As I grew up in the US’s northeast, surrounded by woods, mountains, lakes, rivers and streams, a bit part of my life was hiking trips, camping and long-term canoe trips through the Adirondacks, Appalachians and Catskills and elsewhere. I also recently (re-) finished reading Bill Bryson’s “A Walk in the Woods”. It is such a wonderful pick me up book for me. I’ve probably read it at least 6 times. I just keep coming back to it since I first found it languishing on a “Free Books” shelf at a library in Korea. I love it – it always feels like coming home in a life that has taken such unexpected turns toward places that look entirely different than the Northeast.
That’s why I picked up the trail manual “Hiking the Jesus Trail” a while back while touring in Jerusalem. I was SO excited to do this – it breaks down different hikes around Galilee into VERY manageable segments (since I’d be likely doing them myself with a 4 year old), as well as names lots of sites around each area, goes through some of the history in each place, and seems to have great pictures and maps.
The Trail itself runs from Nazareth to Capernaum (Kfar Nehum) on the Galilee and is only abut 62 km. It has some great views and runs through various ruins, hitting some of the towns that are mentioned in the life of Jesus, including Nazareth, Cana (site of the first miracle of turning water–>wine), old Roman roads that crisscross the area, Mt Arbel, Magdala (hometown for Mary of Magdalene – see the town name in her name), Ginosar (Gennesaret in the Bible), Tabgha (Church of the Multiplication of the Loaves and the Fishes), and finally Capernaum (Christ’s adopted hometown where he performed many miracles, including healing the Centurion’s servant, healing of a paralytic, and the driving out of a demon). These events can be found in Matthew 8:5-13, Mark 2:1-12 & Mark 1:21-26) Christ also regularly preached in the synagogue there, (Mark 1:21), and today there are the ruins of a second synagogue built upon the ruins of the one Christ taught in.
This book is the Sunday plan when Daddy is working and can’t go on an “adventure” with us. This last week and this week he’s had a big visitor here, so we haven’t really seen him, so this book filled out a day perfectly.
If I were hiking this on my own or only with adults, I could probably plan on doing 2-3 segments a day, but starting a bit later with a 4 year old meant that I planned on doing 1 segment, POSSIBLY 2. We decided to stick with 1 just since we planned to get a cab back to our car after walking it and wanted to see how that went and figured getting a cab to come to Zippori would be easier than trying to explain what random street we were on in Cana (the end of the 2nd segment). Come to find out, I’m glad we only did one segment.
I’ll include a few photos and videos below so you can see a bit of the trail that we covered.
A couple memorable moments:
- A (very) big sweet Arab Christian guy who saw us come in and stand in the back of the packed Basilica of the Annunciation during Mass. I explained to Ryu how the members here take the Sacrament, how they call it communion and a couple other things, we watched a bit and then left. He followed us outside and did his best to explain in Arabic that we were welcome to come in and set in his seat. He was so sweet about it – it actually didn’t seem inappropriate or weird at all.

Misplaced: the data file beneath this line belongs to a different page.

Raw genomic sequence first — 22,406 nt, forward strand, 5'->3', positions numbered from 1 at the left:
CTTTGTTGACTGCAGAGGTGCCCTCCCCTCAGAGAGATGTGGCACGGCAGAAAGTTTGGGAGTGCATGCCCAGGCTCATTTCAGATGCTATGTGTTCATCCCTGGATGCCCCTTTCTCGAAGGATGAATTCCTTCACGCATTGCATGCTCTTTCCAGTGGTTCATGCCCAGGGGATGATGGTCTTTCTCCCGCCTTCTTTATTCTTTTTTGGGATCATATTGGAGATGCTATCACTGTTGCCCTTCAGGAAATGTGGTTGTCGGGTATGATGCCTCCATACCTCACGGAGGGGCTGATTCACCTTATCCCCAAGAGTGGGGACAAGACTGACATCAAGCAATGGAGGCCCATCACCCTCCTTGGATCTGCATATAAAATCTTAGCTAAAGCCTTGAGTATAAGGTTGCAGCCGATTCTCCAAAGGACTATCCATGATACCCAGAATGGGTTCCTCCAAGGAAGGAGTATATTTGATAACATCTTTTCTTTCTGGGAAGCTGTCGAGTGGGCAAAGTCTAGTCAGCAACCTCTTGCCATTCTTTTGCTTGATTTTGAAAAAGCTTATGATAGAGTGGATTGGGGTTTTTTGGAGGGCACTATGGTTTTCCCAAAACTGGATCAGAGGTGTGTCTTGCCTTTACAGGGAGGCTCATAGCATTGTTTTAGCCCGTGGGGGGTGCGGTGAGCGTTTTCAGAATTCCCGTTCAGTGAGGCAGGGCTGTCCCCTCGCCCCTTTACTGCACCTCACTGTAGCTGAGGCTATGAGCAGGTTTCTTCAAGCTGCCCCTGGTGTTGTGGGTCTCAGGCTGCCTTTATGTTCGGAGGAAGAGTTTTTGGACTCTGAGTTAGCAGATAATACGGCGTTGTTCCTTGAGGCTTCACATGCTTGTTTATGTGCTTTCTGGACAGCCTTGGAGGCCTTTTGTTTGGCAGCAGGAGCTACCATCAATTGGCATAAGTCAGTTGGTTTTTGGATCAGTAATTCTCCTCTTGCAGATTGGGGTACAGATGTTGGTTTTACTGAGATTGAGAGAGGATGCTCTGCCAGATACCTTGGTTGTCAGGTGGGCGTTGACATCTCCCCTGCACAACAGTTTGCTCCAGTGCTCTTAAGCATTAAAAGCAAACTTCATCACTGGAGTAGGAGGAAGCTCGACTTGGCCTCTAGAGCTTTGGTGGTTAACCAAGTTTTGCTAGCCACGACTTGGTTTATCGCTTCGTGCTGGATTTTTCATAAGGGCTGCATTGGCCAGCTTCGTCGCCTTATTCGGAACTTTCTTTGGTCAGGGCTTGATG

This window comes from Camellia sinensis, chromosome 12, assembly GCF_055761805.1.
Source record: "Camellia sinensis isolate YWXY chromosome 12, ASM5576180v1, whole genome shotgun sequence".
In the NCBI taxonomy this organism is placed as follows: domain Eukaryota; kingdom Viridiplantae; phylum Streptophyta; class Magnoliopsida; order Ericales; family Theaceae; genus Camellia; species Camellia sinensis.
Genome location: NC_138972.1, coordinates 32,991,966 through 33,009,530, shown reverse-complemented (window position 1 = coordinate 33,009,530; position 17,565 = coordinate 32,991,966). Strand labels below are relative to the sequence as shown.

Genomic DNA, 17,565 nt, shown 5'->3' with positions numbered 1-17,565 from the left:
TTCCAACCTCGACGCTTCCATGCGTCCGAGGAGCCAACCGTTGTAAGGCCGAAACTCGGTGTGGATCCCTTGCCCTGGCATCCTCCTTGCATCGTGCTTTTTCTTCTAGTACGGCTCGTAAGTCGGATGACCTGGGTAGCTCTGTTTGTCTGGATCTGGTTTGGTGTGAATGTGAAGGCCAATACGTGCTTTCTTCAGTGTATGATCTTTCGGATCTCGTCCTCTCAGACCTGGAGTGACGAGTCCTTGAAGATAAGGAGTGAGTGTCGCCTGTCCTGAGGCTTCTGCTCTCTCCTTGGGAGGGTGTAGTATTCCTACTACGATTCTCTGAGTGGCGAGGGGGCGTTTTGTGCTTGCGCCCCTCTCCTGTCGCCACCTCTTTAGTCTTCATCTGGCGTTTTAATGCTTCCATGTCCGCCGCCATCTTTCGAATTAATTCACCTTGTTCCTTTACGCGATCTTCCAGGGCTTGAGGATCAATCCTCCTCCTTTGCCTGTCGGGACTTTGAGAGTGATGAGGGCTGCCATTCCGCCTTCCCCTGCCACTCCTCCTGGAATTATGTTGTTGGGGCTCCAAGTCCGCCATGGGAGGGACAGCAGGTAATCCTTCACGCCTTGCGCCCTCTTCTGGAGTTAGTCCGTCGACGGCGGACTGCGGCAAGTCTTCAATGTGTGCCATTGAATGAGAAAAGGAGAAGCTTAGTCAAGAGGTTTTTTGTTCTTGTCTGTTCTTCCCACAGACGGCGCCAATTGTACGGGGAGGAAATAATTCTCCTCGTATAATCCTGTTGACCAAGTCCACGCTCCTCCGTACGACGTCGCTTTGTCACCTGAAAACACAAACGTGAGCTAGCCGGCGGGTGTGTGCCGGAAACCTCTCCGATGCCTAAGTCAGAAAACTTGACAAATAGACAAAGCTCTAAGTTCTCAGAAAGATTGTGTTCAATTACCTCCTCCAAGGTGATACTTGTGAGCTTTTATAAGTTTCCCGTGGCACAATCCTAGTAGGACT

- Got lost twice – needed to walk down the side of a fairly busy road with minimal shoulder and no gutter in some places. I was grateful for that gutter as long as we had it.
- Bunch of Arab guys riding their horses all over the agricultural land surrounding Zippori that we were hiking through. They would stop here and there and chat with us, but again, amazingly it wasn’t inappropriate. They looked like their were on their way to various picnics in the fields. There were tons of families out there enjoying the amazing weather and time together.
- Took our taxi literally an HOUR to get to us after our hike and bring us back to the starting point. Ride back – 6 minutes. It always amazes me how quickly cars can cover ground after spending a significant amount of time walking or running. Got a sunburn waiting for the guy, though. And he made us pay the white-person tax or whatever you want to call it. Fine. Just get me to my car. Thank you for FINALLY showing up.
Overall, it was a great trip and Ryu was an awesome hiker – he probably walked for at least 25% of the 8.5+ miles and had an awesome attitude as always. At one point while we were waiting for our truant taxi driver, I said “This is frustrating – it feels frustrating to wait this long for a car to show up. I feel a little angry about it.” He says: “Yeah, well, ummmm…I love that it is nice outside today!” Then he said, “I like being here with you – you know, this is a good time to talk. Let’s talk about cars.” lol! Cuddle bear. He just can’t possibly get enough hugs.
See some of the selfie videos we took below – I’m looking forward to segment 2! Glad that the second segment seems to be more in the open instead of in the city – we’ll see.
Ryu loves chasing the birds that are always in a square just down the street from the Basilica of the Annunciation:
We stopped to chat a bit on video before we found the 406 steps – we were totally lost and I had given up using the map at that point. I just began walking in the direction that felt correct and then we found where we needed to be really quick.
Done with the steps but still not to the top of the huge hill!
Next 2 videos show the Muslim call to prayer, which was quickly followed by the Christian churches ringing their bells. The religious groups get along pretty well here, but it always is a bit funny to hear the quick succession of religious institutions calloing at